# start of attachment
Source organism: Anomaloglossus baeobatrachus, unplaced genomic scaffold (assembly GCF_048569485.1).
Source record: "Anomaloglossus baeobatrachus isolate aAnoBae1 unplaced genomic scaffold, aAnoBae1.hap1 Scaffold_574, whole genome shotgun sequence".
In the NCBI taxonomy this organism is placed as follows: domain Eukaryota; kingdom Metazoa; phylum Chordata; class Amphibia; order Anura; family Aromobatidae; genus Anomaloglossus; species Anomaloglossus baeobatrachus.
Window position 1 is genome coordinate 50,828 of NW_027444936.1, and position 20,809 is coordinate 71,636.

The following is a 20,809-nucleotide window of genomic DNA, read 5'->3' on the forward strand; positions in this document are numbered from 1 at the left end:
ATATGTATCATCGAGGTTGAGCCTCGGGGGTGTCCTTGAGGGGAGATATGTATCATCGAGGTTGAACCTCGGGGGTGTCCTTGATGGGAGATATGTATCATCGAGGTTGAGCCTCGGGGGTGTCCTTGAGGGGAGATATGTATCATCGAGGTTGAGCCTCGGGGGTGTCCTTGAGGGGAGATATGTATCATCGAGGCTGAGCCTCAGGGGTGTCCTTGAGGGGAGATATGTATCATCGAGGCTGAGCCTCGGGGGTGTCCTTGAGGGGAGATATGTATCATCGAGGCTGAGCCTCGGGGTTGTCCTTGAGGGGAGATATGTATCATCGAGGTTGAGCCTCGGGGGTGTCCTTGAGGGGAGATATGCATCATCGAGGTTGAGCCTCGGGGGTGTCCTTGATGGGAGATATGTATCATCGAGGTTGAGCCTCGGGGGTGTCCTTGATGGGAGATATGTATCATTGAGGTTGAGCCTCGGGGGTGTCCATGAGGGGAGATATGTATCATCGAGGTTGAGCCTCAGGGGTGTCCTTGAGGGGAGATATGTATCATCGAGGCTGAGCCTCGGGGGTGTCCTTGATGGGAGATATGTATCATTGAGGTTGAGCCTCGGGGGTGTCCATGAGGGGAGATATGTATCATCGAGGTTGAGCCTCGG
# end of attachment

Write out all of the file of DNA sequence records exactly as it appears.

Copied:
Source organism: Anomaloglossus baeobatrachus, unplaced genomic scaffold (assembly GCF_048569485.1).
Source record: "Anomaloglossus baeobatrachus isolate aAnoBae1 unplaced genomic scaffold, aAnoBae1.hap1 Scaffold_574, whole genome shotgun sequence".
In the NCBI taxonomy this organism is placed as follows: domain Eukaryota; kingdom Metazoa; phylum Chordata; class Amphibia; order Anura; family Aromobatidae; genus Anomaloglossus; species Anomaloglossus baeobatrachus.
Window position 1 is genome coordinate 50,828 of NW_027444936.1, and position 20,809 is coordinate 71,636.

The following is a 20,809-nucleotide window of genomic DNA, read 5'->3' on the forward strand; positions in this document are numbered from 1 at the left end:
ATATGTATCATCGAGGTTGAGCCTCGGGGGTGTCCTTGAGGGGAGATATGTATCATCGAGGTTGAACCTCGGGGGTGTCCTTGATGGGAGATATGTATCATCGAGGTTGAGCCTCGGGGGTGTCCTTGAGGGGAGATATGTATCATCGAGGTTGAGCCTCGGGGGTGTCCTTGAGGGGAGATATGTATCATCGAGGCTGAGCCTCAGGGGTGTCCTTGAGGGGAGATATGTATCATCGAGGCTGAGCCTCGGGGGTGTCCTTGAGGGGAGATATGTATCATCGAGGCTGAGCCTCGGGGTTGTCCTTGAGGGGAGATATGTATCATCGAGGTTGAGCCTCGGGGGTGTCCTTGAGGGGAGATATGCATCATCGAGGTTGAGCCTCGGGGGTGTCCTTGATGGGAGATATGTATCATCGAGGTTGAGCCTCGGGGGTGTCCTTGATGGGAGATATGTATCATTGAGGTTGAGCCTCGGGGGTGTCCATGAGGGGAGATATGTATCATCGAGGTTGAGCCTCAGGGGTGTCCTTGAGGGGAGATATGTATCATCGAGGCTGAGCCTCGGGGGTGTCCTTGATGGGAGATATGTATCATTGAGGTTGAGCCTCGGGGGTGTCCATGAGGGGAGATATGTATCATCGAGGTTGAGCCTCGG